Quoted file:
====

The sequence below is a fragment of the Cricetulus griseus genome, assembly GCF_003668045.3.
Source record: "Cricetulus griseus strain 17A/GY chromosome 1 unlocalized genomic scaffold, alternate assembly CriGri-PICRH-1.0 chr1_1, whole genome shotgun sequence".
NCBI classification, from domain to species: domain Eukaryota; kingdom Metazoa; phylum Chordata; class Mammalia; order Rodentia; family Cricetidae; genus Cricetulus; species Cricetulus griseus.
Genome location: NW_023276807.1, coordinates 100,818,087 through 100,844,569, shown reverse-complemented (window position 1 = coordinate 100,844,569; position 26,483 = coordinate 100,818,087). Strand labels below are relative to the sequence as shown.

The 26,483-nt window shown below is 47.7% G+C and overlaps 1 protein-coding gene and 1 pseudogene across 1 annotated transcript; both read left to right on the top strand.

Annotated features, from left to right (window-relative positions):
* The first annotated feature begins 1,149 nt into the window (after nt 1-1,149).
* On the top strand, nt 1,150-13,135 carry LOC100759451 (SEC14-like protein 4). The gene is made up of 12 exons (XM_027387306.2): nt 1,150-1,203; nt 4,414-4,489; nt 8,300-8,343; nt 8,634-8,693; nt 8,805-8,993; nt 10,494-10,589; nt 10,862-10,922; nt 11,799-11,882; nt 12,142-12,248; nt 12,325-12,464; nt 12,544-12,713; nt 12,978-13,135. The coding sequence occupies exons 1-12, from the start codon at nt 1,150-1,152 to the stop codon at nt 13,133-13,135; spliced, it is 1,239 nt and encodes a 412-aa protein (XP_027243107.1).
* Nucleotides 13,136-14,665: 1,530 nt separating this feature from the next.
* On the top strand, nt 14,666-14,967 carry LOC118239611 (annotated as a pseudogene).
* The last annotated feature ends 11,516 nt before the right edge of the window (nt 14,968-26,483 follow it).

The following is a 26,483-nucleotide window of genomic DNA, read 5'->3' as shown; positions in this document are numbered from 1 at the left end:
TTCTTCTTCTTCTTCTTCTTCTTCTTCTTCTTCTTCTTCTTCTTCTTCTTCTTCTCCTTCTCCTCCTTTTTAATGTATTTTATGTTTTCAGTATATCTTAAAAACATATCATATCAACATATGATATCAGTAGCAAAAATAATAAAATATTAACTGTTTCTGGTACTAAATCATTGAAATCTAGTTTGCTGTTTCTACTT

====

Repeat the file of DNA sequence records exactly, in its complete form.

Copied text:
The sequence below is a fragment of the Cricetulus griseus genome, assembly GCF_003668045.3.
Source record: "Cricetulus griseus strain 17A/GY chromosome 1 unlocalized genomic scaffold, alternate assembly CriGri-PICRH-1.0 chr1_1, whole genome shotgun sequence".
NCBI classification, from domain to species: domain Eukaryota; kingdom Metazoa; phylum Chordata; class Mammalia; order Rodentia; family Cricetidae; genus Cricetulus; species Cricetulus griseus.
Genome location: NW_023276807.1, coordinates 100,818,087 through 100,844,569, shown reverse-complemented (window position 1 = coordinate 100,844,569; position 26,483 = coordinate 100,818,087). Strand labels below are relative to the sequence as shown.

The 26,483-nt window shown below is 47.7% G+C and overlaps 1 protein-coding gene and 1 pseudogene across 1 annotated transcript; both read left to right on the top strand.

Annotated features, from left to right (window-relative positions):
* The first annotated feature begins 1,149 nt into the window (after nt 1-1,149).
* On the top strand, nt 1,150-13,135 carry LOC100759451 (SEC14-like protein 4). The gene is made up of 12 exons (XM_027387306.2): nt 1,150-1,203; nt 4,414-4,489; nt 8,300-8,343; nt 8,634-8,693; nt 8,805-8,993; nt 10,494-10,589; nt 10,862-10,922; nt 11,799-11,882; nt 12,142-12,248; nt 12,325-12,464; nt 12,544-12,713; nt 12,978-13,135. The coding sequence occupies exons 1-12, from the start codon at nt 1,150-1,152 to the stop codon at nt 13,133-13,135; spliced, it is 1,239 nt and encodes a 412-aa protein (XP_027243107.1).
* Nucleotides 13,136-14,665: 1,530 nt separating this feature from the next.
* On the top strand, nt 14,666-14,967 carry LOC118239611 (annotated as a pseudogene).
* The last annotated feature ends 11,516 nt before the right edge of the window (nt 14,968-26,483 follow it).

The following is a 26,483-nucleotide window of genomic DNA, read 5'->3' as shown; positions in this document are numbered from 1 at the left end:
TTCTTCTTCTTCTTCTTCTTCTTCTTCTTCTTCTTCTTCTTCTTCTTCTTCTTCTCCTTCTCCTCCTTTTTAATGTATTTTATGTTTTCAGTATATCTTAAAAACATATCATATCAACATATGATATCAGTAGCAAAAATAATAAAATATTAACTGTTTCTGGTACTAAATCATTGAAATCTAGTTTGCTGTTTCTACTT